The key number for Kevin Johnson last year was 16.
That’s the number of games played in the regular season by the Buffalo Bills’ cornerback. Add in his start in the playoff loss to Houston, and Johnson played the entire slate for the first time since he was a rookie in 2015 with the Texans.
Considering Johnson had played just 19 games in the previous three seasons before 2019, that’s a noteworthy accomplishment.
“I believe in myself,” Johnson said, “and I showed I can make it through a season.”
The question now is, did he show the Bills enough to warrant being brought back in 2020?
Johnson came to the Bills on a one-year contract worth $3 million. It was the very definition of a prove-it deal for a player coming off a 2018 season in which he played just one game before missing the rest of the year because of a concussion.
“Those decisions aren't up to me, but I would love to be back here,” Johnson said after the Bills were eliminated from the postseason. “We'll see how all that plays out. We know what type of team we have in this locker room.”
Although Johnson made just one start in the regular season with the Bills, he was a valuable part of the defense as the only true backup outside cornerback behind starters Tre’Davious White and Levi Wallace. Early in the season, Johnson even played some nickel cornerback when Taron Johnson was out with an injury.
Kevin Johnson also finished fifth in special-teams snaps in 2019, behind only Julian Stanford, Daryl Johnson Jr., Siran Neal and Lorenzo Alexander.
That type of versatility is valued highly by the Bills’ front office and coaching staff.
“Kevin, he’s a good corner. He's played well for us and he's going to continue to grow and get better and better,” coach Sean McDermott said before the playoff game against Houston. “Kevin's been out there enough to know exactly what we're trying to get done.”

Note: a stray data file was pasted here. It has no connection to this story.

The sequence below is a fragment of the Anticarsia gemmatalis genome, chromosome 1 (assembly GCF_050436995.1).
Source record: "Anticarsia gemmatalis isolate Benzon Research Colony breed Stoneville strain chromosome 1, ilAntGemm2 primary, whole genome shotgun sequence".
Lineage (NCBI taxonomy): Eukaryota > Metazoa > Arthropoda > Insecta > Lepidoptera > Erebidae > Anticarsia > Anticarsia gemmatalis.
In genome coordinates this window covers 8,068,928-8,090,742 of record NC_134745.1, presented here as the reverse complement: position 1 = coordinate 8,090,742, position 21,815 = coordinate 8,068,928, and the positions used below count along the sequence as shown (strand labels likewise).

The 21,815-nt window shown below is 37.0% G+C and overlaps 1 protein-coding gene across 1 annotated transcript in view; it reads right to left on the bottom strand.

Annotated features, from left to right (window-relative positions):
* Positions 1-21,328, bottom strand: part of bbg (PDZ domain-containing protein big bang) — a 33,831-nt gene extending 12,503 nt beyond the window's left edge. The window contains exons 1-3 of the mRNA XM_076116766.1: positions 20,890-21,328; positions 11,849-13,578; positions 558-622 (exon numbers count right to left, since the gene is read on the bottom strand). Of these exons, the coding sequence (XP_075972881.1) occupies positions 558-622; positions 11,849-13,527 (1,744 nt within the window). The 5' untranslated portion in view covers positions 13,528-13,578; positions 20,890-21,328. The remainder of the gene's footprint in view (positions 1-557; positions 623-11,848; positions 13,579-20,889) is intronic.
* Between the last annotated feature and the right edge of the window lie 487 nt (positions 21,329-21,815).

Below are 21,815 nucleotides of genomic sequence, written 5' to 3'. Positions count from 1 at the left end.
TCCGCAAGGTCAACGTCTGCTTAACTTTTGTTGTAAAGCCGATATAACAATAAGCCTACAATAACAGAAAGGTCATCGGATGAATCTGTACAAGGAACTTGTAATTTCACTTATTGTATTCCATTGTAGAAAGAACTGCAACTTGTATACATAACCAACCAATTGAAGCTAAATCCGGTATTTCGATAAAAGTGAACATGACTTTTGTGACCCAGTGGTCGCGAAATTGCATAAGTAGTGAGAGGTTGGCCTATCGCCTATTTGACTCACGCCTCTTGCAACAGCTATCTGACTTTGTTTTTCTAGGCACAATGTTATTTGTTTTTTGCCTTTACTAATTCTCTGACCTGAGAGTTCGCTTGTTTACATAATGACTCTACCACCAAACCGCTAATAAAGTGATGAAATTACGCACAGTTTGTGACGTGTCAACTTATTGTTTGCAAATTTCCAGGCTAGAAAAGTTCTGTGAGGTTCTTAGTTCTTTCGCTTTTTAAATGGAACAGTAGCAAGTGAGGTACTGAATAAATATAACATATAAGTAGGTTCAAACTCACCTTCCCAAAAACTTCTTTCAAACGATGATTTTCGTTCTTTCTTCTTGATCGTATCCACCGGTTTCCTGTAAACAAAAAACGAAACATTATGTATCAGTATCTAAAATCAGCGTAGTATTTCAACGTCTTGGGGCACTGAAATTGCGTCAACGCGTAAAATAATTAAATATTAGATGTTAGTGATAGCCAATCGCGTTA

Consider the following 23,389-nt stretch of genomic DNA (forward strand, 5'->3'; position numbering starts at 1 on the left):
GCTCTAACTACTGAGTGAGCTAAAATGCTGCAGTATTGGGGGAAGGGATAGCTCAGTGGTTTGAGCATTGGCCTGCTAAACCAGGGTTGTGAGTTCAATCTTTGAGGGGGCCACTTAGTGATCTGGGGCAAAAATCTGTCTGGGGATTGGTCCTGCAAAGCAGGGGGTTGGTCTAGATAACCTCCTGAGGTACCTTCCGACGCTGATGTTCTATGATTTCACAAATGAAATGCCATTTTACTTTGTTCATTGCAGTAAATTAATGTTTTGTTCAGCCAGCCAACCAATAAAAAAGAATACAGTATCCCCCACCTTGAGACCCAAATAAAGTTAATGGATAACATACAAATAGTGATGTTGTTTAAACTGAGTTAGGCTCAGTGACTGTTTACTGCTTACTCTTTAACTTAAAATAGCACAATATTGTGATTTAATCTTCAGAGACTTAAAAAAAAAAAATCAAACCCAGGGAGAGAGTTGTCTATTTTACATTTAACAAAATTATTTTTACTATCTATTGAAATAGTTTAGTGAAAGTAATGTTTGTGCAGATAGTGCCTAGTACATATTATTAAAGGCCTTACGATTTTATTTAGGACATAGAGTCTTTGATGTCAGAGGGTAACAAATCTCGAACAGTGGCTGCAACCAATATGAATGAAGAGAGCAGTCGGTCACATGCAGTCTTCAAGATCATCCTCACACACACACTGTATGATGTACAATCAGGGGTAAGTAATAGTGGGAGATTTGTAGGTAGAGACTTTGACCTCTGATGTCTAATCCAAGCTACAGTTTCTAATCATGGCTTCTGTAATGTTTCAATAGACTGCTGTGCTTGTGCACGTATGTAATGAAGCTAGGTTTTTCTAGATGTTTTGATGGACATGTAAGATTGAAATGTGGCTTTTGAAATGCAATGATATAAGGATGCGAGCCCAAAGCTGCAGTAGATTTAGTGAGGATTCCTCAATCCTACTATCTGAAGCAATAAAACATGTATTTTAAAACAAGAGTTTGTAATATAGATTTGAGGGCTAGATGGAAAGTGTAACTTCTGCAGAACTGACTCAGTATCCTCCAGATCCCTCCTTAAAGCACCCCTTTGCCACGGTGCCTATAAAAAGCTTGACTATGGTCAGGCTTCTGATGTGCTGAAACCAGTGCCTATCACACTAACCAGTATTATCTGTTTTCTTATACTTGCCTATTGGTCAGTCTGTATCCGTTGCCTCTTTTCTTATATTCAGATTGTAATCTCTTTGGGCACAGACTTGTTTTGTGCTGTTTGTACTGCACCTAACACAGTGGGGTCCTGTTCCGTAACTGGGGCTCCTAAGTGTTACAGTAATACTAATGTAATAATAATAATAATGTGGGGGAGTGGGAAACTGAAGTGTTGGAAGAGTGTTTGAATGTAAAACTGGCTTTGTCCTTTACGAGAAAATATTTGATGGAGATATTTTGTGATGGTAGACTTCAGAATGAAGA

Johnson, 27, earned more trust as the season progressed. From Weeks 7-10, he played nine snaps or fewer in three of four games. From that point on, however, Johnson played at least 36% of the defensive snaps in every remaining game, with the lone exception being the meaningless season finale against the Jets.
“He fits into our defense,” McDermott said.
Johnson played all 69 defensive snaps against the Texans in the playoffs after Wallace suffered an ankle injury against the Jets. Toward the end of the regular season, the Bills moved to more of a rotation between Wallace and Johnson. That can partially be attributed to some shaky outings by Wallace, but also shows the trust the coaching staff developed in Johnson.
“It was a good experience, but this isn't my first rodeo,” Johnson said of the increased workload. “In this league, it’s going to be like that. You've got to stay in it and handle the ups and downs.”
Given the lack of depth at outside cornerback, it would be a surprise if the Bills didn’t make an effort to bring back Johnson. He proved to be a dependable veteran option capable of stepping in when needed. He also put the injuries that almost derailed his career behind him.
Johnson started 10 times and appeared in all 16 games as a rookie with the Texans, playing all four positions in the secondary. The following year, he suffered a broken foot in Week 6 of the regular season, finishing the game against the Colts but landing on injured reserve soon after.
He missed four games the next year because of a sprained knee. In 2018, he suffered two concussions within a month, the second of which came in the season opener against the New England Patriots and was the result of an ugly, helmet-to-helmet hit that left Johnson limp on the turf.
When he got to the Bills, Johnson downplayed any worry about the long-term impact of those concussions.
“That's just the sport,” he told The Buffalo News during training camp. “There are things that happen. Before I got those concussions in a very close amount of time, I hadn't had any. You go out there and play the game the way you know how to play the game and it's going to be what it's going to be.”